– Many new mothers do not get paid leave to care for their child. When it comes to mandated paid leave, U.S stands quite alone in comparison to other advanced countries.
– Most companies do not have the facilities necessary for mothers to pump milk for their newborn. I know of a friend who had to make do with the restrooms at work. She quit shortly thereafter. Not all have that choice to quit.
– The sick leave policy is never usually enough and does not consider the time needed for when both the child and mom fall sick. The quality of work and/or health of the mom usually suffers as she tries to juggle it all.
– Most moms take a cut in their salaries when returning back to work. Yes, we are tired and look drained but if anything, we’ve had our brains sharpened and excel at managing issues and big responsibilities. The salaries should be commensurate to the talent moms bring to the workforce. They should not be penalized for taking the time off to raise the future generation.
– We are an overworked society with not enough time off. A lot of people sadly do not even take the time off they have because they cannot keep up with the work. There is something extremely wrong with that picture.
In addition, there are a lot of pressures moms face in society today when it comes to parenting. We are bombarded by messages in social media and there is a huge expectation to do it all. Moms could use some downtime to be resolute and calm in the face of criticism and the many demands of home and work life, to feel rested and have some sanity to tackle all these challenges.
It is not us against them, working vs stay-at-home, male vs female.
We are all in this together and it is the situation now. And as we speak up and hope to change the system around us we are still forced to cope with the present as we wait for that change to take place. And during this time instead of pitting one choice over the other, we are better off being empathetic and supportive of each other’s choices. At the very least moms can stand together in support of each other. We can lower the insane expectations we have of ourselves and be empathetic and understanding of our fellow parents.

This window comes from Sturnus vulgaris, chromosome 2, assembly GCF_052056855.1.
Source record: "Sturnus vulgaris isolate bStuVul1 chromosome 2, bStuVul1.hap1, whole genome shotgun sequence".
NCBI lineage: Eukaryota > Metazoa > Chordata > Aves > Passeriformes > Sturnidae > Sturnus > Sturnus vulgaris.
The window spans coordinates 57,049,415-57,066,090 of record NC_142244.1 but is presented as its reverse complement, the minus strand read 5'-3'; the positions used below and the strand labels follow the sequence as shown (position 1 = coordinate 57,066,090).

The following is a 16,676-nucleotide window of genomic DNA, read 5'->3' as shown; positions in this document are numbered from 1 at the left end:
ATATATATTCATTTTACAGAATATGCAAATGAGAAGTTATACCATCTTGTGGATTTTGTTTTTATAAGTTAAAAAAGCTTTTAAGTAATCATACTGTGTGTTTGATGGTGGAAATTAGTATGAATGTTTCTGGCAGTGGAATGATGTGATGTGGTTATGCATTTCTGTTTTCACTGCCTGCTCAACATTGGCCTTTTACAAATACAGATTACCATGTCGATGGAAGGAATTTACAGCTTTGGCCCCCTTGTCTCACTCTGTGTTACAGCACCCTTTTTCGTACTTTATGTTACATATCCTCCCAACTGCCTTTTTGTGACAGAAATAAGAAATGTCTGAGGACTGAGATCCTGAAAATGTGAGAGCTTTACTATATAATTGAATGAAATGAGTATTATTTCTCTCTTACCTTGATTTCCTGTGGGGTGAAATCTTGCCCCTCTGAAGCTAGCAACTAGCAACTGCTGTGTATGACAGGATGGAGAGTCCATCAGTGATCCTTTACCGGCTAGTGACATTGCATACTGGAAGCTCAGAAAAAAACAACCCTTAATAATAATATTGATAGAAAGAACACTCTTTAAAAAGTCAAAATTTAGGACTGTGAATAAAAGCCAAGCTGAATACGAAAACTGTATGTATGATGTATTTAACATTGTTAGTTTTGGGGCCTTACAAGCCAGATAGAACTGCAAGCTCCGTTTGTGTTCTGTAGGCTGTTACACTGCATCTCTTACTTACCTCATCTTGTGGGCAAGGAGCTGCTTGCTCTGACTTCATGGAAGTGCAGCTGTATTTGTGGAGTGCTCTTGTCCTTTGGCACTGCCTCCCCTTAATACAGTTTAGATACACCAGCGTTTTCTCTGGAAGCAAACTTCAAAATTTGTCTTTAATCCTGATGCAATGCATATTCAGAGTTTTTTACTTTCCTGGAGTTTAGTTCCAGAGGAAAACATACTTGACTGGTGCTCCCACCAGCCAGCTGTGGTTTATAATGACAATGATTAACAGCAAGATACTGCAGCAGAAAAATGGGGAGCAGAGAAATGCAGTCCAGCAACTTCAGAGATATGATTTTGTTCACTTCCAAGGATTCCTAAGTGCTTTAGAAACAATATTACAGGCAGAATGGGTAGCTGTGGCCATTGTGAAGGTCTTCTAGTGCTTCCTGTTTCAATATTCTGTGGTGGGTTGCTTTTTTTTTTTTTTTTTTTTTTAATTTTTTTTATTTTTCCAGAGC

There are aspects of both choices that I love and don’t love as is true with most others I presume. Some have found that one suits them more than the other and that’s wonderful if they are able to choose or have the balance that works for them. There are millions out there who do not have the option to even make a choice.
My mommy friends are doing everything they can; some work full time, others part time, others stay at home. Some have a great support structure in the form of family and/or community, others not so much. But each and every one of us understand we are doing our best and what makes sense to our life, for our families and individual situations.
The Human ‘race’ we have is not against each other, it is with time!
In the time we have, how do we make it the best world possible for each other and for our future generations? How can we all have a dialogue and conversation that leads to better things for all of us and our children? Let’s stop judging, do the best we can to make the changes, and let’s just let everyone be!
What is your story? What do you think?